I've been here, silent all these years.

If I were to hope for one thing for the daughters of the world present and future, it would be that they wouldn't spend so many years in silence, reaching for their own voice, wondering if its been stolen away to some heaven that holds the silenced screams of generations of women past.  My brother recently told me my sixteen-year-old niece is hard at work on her first novel.  She is sixteen, but she already knows her voice matters.  I see the same thing over and over when I go to book readings -  crowds of women and girls, all clamoring for more stories about themselves and the people they hope to be.

When I look at the stories crowding Young Adult fiction shelves today, with all their flaws and foibles, I still see something revolutionary: an overwhelming sense that women have stories of heroism and adventure to tell and to hear. These writers may be sparking the most important feminist change in media today, one that will continue to bear fruit long after these books leave the New Release shelves.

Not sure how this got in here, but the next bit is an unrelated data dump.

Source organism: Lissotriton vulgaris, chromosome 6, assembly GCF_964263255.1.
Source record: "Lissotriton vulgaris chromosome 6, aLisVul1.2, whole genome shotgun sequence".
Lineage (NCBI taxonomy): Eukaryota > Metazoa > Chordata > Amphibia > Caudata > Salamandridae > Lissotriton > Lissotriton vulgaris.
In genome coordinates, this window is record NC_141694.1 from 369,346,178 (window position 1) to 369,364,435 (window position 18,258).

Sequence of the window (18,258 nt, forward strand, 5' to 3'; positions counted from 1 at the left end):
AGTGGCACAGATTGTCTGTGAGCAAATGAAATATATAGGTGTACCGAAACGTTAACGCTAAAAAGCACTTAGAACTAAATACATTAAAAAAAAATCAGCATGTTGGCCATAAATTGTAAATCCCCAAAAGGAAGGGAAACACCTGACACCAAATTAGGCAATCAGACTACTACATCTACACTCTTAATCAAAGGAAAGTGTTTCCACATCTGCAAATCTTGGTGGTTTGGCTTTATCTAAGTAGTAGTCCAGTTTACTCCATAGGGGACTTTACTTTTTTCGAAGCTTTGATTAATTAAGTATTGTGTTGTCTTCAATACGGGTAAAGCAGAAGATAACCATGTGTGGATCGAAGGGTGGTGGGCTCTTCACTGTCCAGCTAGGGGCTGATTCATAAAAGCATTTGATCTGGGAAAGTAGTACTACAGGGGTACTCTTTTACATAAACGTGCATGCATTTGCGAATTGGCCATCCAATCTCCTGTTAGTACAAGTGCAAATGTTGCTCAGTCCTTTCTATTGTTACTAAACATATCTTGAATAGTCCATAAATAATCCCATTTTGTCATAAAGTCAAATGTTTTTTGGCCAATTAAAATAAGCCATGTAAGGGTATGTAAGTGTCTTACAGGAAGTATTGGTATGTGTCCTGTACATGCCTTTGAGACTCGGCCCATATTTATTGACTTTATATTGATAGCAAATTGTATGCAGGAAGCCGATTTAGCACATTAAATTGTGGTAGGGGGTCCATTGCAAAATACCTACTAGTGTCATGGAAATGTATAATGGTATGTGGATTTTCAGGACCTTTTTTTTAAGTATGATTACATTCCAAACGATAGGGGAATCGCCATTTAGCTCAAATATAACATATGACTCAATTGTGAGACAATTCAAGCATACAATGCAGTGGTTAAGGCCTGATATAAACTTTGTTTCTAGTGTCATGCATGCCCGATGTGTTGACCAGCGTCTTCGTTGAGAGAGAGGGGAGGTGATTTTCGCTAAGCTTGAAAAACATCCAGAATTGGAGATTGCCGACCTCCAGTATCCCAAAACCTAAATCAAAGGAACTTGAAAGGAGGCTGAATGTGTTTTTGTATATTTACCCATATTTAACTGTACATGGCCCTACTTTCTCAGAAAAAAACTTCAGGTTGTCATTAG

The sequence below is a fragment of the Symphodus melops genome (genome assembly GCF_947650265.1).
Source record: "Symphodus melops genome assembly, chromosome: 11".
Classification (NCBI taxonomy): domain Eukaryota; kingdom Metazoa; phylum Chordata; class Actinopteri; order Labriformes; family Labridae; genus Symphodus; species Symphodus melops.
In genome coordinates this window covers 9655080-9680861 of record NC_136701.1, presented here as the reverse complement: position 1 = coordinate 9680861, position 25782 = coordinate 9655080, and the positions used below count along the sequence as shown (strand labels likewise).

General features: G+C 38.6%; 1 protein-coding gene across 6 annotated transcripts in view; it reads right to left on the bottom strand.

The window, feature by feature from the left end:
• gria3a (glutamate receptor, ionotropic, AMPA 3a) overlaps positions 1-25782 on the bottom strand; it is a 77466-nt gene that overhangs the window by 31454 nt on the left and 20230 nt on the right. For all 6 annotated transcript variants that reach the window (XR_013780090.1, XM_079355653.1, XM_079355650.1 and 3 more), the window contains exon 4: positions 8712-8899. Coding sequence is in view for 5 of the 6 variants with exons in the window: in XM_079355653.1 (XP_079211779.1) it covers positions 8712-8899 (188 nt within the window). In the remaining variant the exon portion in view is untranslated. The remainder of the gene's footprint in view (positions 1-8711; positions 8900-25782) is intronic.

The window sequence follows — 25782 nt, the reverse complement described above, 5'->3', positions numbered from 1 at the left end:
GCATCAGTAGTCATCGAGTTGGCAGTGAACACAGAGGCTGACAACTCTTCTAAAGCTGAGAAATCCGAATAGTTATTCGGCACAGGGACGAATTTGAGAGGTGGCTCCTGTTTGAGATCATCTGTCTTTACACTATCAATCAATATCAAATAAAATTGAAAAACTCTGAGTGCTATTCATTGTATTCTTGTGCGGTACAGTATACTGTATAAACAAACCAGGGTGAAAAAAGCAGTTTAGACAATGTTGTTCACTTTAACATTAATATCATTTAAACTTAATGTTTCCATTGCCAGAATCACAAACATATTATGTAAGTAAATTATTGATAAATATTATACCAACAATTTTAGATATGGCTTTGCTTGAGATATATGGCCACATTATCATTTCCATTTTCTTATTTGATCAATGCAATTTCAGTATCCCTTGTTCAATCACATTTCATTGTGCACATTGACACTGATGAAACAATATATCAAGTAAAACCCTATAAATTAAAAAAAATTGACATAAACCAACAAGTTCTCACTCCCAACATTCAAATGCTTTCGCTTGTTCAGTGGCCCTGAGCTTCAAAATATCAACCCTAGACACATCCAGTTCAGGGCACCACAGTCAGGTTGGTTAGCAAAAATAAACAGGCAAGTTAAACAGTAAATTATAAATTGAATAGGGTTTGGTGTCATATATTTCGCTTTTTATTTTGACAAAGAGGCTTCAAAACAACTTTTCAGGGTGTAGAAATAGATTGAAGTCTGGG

So I'll let the haters who dismiss the growth in YA fiction as a trend hate all they want; I'm a historian, and I think history will bear me out. Right now YA fiction is sparking a subtle feminist revolution that we will feel the tremors of for decades to come.  These writers are creating a more equal world by virtue of their contributions, by responding to a need young women didn't even know they had because they lacked the language to express it.

Viva la revolution, my young readers! Your story gives me hope, and it is the story I hope to hear next.